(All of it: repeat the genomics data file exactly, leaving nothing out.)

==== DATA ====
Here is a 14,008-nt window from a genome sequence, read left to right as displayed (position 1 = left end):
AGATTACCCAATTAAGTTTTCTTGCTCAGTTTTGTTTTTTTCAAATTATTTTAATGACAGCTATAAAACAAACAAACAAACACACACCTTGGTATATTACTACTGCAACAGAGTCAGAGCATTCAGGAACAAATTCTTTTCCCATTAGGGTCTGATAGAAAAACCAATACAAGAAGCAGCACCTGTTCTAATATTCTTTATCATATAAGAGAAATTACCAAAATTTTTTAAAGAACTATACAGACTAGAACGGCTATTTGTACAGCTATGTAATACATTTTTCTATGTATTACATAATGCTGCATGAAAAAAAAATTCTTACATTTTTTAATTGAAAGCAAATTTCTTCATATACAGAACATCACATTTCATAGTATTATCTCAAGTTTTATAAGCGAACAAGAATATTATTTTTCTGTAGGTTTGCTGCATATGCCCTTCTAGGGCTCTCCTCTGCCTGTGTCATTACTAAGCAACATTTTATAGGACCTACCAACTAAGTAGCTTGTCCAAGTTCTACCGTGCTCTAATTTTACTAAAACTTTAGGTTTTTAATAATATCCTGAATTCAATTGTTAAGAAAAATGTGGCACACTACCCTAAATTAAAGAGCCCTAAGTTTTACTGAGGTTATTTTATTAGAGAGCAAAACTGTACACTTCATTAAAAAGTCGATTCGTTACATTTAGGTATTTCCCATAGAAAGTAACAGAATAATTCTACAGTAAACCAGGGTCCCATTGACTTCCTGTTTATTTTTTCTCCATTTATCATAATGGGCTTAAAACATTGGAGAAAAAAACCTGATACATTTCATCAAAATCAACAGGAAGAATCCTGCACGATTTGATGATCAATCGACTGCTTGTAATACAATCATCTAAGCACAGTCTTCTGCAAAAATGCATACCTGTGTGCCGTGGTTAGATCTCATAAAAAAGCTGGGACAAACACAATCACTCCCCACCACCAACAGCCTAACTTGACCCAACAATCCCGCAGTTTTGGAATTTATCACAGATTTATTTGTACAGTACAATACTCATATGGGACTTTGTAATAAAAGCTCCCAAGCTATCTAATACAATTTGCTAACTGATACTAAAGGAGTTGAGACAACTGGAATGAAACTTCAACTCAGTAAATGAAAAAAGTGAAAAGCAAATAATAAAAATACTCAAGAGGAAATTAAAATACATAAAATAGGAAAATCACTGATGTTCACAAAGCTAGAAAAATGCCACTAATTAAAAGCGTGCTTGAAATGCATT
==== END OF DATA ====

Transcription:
Here is a 14,008-nt window from a genome sequence, read left to right as displayed (position 1 = left end):
AGATTACCCAATTAAGTTTTCTTGCTCAGTTTTGTTTTTTTCAAATTATTTTAATGACAGCTATAAAACAAACAAACAAACACACACCTTGGTATATTACTACTGCAACAGAGTCAGAGCATTCAGGAACAAATTCTTTTCCCATTAGGGTCTGATAGAAAAACCAATACAAGAAGCAGCACCTGTTCTAATATTCTTTATCATATAAGAGAAATTACCAAAATTTTTTAAAGAACTATACAGACTAGAACGGCTATTTGTACAGCTATGTAATACATTTTTCTATGTATTACATAATGCTGCATGAAAAAAAAATTCTTACATTTTTTAATTGAAAGCAAATTTCTTCATATACAGAACATCACATTTCATAGTATTATCTCAAGTTTTATAAGCGAACAAGAATATTATTTTTCTGTAGGTTTGCTGCATATGCCCTTCTAGGGCTCTCCTCTGCCTGTGTCATTACTAAGCAACATTTTATAGGACCTACCAACTAAGTAGCTTGTCCAAGTTCTACCGTGCTCTAATTTTACTAAAACTTTAGGTTTTTAATAATATCCTGAATTCAATTGTTAAGAAAAATGTGGCACACTACCCTAAATTAAAGAGCCCTAAGTTTTACTGAGGTTATTTTATTAGAGAGCAAAACTGTACACTTCATTAAAAAGTCGATTCGTTACATTTAGGTATTTCCCATAGAAAGTAACAGAATAATTCTACAGTAAACCAGGGTCCCATTGACTTCCTGTTTATTTTTTCTCCATTTATCATAATGGGCTTAAAACATTGGAGAAAAAAACCTGATACATTTCATCAAAATCAACAGGAAGAATCCTGCACGATTTGATGATCAATCGACTGCTTGTAATACAATCATCTAAGCACAGTCTTCTGCAAAAATGCATACCTGTGTGCCGTGGTTAGATCTCATAAAAAAGCTGGGACAAACACAATCACTCCCCACCACCAACAGCCTAACTTGACCCAACAATCCCGCAGTTTTGGAATTTATCACAGATTTATTTGTACAGTACAATACTCATATGGGACTTTGTAATAAAAGCTCCCAAGCTATCTAATACAATTTGCTAACTGATACTAAAGGAGTTGAGACAACTGGAATGAAACTTCAACTCAGTAAATGAAAAAAGTGAAAAGCAAATAATAAAAATACTCAAGAGGAAATTAAAATACATAAAATAGGAAAATCACTGATGTTCACAAAGCTAGAAAAATGCCACTAATTAAAAGCGTGCTTGAAATGCATT